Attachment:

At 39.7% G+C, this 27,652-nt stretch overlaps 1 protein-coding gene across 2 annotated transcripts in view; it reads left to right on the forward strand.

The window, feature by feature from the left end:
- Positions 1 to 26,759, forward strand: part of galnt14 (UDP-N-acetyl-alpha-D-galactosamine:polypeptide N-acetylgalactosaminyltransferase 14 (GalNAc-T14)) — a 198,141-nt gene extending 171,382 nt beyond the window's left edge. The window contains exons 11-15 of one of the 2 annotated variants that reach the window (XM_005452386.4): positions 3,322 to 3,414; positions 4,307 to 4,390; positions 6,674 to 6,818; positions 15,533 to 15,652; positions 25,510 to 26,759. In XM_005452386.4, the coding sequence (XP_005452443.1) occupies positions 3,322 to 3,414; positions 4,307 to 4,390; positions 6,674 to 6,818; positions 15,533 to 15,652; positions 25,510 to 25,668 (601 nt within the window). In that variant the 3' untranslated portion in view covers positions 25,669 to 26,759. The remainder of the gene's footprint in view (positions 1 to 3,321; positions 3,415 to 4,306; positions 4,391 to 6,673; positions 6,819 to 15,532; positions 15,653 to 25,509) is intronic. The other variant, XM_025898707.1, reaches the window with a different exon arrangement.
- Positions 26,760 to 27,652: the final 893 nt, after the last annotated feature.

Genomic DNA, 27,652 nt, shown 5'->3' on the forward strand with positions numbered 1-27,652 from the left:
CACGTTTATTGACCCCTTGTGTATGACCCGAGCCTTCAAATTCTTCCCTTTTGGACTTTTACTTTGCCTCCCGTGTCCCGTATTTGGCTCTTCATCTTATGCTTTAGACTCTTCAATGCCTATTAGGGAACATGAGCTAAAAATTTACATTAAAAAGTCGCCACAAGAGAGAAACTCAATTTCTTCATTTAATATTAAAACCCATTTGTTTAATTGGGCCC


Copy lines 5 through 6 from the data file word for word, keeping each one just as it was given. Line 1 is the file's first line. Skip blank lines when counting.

Genomic DNA, 27,652 nt, shown 5'->3' on the forward strand with positions numbered 1-27,652 from the left:
CACGTTTATTGACCCCTTGTGTATGACCCGAGCCTTCAAATTCTTCCCTTTTGGACTTTTACTTTGCCTCCCGTGTCCCGTATTTGGCTCTTCATCTTATGCTTTAGACTCTTCAATGCCTATTAGGGAACATGAGCTAAAAATTTACATTAAAAAGTCGCCACAAGAGAGAAACTCAATTTCTTCATTTAATATTAAAACCCATTTGTTTAATTGGGCCC